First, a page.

Oh boy, so this was a pretty big mess up and in hindsight I should have paid more attention to the various tutorials I've gone through over the years. This 'pretty big mess up' was the frame dependant issues I had. It might sound bad but I had no idea this was a thing until working on the new version of the game. I hadn't tied anything to Time.deltatime and didn't use FixedUpdate, which you can use to make things work independently of the framerate. I only discovered that this problem existed when I made the first build of the game and saw everything move at the speed of light! I had no issues in the editor, presumably because it didn't go over 60 fps. It took me a long time to get everything tied to time rather than framerate. I did miss a few things at first, which resulted in some error-less bugs that drove me mad for months. I didn't discover what I had missed until March this year. Needless to say, I face-palmed.
A Lesson in Scope
By December 2018, I had the basic systems of the game setup. They weren't optimised but they did their job. So I designed and made a prototype of the first level. It finally felt like the game was coming together! The level was huge and the performance was still doing well! The idea for levels at this stage was to incorporate a boss into the level. The player would have to go through a series of steps in the level to spawn the boss and only after defeating it would they be able to move on to the next level. I decided some minor testing was due to see what people thought. This is where things went a bit downhill.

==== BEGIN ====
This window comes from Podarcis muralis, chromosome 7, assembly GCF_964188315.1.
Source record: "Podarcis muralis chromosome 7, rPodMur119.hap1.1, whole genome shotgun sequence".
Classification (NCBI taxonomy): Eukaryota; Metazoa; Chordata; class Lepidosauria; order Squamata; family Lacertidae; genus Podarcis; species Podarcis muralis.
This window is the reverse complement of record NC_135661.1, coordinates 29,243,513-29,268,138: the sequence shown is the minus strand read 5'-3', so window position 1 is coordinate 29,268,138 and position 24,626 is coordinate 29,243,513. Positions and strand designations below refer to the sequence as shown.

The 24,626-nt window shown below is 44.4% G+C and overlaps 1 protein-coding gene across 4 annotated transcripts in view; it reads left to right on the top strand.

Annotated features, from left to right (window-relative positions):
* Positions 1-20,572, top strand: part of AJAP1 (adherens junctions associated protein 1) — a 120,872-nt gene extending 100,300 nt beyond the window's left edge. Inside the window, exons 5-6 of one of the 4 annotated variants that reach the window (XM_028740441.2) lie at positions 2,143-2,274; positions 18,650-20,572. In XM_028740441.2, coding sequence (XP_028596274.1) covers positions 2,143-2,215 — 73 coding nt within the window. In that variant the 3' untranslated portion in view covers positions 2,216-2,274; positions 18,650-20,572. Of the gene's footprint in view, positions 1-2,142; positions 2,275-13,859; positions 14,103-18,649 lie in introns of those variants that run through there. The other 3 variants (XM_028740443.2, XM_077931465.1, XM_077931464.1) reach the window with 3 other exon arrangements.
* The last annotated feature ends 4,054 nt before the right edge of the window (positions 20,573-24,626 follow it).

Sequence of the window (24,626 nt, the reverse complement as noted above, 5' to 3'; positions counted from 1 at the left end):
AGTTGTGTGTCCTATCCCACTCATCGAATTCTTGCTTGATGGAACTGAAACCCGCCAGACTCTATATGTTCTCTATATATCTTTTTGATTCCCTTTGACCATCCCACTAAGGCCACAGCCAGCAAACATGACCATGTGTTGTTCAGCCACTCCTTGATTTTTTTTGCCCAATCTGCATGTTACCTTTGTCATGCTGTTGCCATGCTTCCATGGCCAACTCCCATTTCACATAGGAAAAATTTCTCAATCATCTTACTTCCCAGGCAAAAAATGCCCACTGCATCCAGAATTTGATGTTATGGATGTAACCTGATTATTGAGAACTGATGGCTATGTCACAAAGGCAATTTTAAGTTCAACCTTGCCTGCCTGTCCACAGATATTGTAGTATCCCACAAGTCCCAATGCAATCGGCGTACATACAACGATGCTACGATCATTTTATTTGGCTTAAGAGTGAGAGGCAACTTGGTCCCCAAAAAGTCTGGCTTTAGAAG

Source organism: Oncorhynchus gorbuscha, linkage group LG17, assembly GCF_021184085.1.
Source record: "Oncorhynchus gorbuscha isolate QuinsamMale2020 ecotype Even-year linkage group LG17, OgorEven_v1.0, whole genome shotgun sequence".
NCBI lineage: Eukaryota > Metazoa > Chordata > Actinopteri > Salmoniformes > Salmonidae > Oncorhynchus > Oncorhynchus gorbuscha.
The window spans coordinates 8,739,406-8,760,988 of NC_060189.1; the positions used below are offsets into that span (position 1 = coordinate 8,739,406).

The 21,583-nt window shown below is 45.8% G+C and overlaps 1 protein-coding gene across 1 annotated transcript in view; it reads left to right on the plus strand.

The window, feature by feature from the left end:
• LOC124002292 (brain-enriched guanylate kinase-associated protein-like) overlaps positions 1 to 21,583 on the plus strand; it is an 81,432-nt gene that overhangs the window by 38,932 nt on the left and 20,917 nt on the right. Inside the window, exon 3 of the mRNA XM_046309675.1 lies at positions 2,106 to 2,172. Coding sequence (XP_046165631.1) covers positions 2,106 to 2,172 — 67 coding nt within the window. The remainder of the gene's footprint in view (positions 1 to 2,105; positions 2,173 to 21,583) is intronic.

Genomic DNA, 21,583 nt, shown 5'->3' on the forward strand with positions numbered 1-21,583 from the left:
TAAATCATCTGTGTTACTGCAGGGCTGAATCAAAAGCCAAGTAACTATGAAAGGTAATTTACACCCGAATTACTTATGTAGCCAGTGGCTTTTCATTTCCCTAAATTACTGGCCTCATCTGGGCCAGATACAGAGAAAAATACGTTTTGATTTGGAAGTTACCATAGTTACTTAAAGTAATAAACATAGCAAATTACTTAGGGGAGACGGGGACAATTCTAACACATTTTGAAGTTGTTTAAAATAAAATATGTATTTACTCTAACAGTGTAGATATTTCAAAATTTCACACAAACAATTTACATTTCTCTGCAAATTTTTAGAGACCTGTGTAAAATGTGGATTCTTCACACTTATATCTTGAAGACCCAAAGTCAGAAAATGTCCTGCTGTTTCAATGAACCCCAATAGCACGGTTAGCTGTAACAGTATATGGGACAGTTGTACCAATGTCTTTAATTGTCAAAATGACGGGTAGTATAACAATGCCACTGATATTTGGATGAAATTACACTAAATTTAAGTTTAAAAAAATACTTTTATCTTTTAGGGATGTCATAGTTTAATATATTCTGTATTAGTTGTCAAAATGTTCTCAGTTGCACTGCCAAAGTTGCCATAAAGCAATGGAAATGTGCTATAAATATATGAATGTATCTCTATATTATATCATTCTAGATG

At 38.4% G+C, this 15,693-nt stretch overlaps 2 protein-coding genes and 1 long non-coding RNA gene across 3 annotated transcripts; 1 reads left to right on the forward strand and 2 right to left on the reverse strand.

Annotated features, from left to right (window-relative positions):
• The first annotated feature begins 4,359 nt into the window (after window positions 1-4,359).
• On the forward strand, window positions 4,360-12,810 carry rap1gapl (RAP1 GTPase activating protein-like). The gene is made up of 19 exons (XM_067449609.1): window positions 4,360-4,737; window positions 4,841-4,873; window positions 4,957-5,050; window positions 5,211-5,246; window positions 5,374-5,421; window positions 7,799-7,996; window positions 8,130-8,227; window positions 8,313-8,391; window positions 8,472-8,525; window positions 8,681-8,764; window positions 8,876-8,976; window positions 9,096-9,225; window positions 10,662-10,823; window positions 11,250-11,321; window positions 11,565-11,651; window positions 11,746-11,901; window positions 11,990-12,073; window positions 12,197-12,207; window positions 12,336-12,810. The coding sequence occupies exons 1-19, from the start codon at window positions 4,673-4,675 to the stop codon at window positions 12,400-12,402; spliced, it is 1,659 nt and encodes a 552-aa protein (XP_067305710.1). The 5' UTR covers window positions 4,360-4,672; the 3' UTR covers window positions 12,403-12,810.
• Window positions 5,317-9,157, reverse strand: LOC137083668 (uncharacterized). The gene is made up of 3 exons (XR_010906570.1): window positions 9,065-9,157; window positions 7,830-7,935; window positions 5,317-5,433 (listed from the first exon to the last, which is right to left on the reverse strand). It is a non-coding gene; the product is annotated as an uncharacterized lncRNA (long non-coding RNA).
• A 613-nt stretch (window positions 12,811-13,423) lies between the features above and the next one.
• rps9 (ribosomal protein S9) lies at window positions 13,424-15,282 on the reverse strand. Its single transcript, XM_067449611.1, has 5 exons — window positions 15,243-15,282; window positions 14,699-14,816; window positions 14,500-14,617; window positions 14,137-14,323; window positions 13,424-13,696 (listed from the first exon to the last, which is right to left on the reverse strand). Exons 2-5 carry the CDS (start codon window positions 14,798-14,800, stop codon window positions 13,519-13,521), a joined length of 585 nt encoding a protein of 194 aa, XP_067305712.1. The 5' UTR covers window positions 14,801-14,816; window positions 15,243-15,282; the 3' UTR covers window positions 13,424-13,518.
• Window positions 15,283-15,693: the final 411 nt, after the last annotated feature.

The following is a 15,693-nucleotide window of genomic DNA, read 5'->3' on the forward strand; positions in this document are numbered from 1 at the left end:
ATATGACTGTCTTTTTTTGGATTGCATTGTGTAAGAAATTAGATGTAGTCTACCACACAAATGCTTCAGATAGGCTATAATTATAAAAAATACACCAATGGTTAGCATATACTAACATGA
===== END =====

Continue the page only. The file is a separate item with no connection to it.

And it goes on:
There were two main points of feedback; the level is too big and complex, and there isn't much content. I had expected the lack of content point, but the point about the level being too big opened my eyes. I tried playing the level while purposefully utilising as much space as I could. However, I found that the basic combat made it preferable to stay in a couple of select places. This made me realise that it was too big. A rethink about the scope of the game took place and a big reduction in the level size was the outcome of it. Unfortunately, this was not the last I'd seen of the scope issue.
By February 2019, the university Incubator Studio team had managed to secure a stand at EGX Rezzed for Squillamorph. This was an amazingly motivating thing to hear, but it also opened my eyes to the reality of what I was doing. It finally clicked with me that I was developing a product that would be available to the public, and also needed to be successful. Cue my panic about getting a playable build ready for Rezzed. Since December, things hadn't progressed very far in terms of new content. This was because I had to focus on fixing various systems, like the custom collision. And so another rethink about scope and ways to work faster took place. The result, scrap the large level with a boss and objectives idea to focus on what should have been the priority from the start, combat. A more traditional 'multiple small simple levels before a boss level' approach was decided on.
I will mention that these re-scopes were not the only ones that occurred but these were the most memorable. I am very glad that this happened because otherwise the game would play quite differently and wouldn't have progressed as much as it has. What I've learned from this is that having a smaller scope is much better, both for development time and stress.
EGX Rezzed & Guildford Games Festival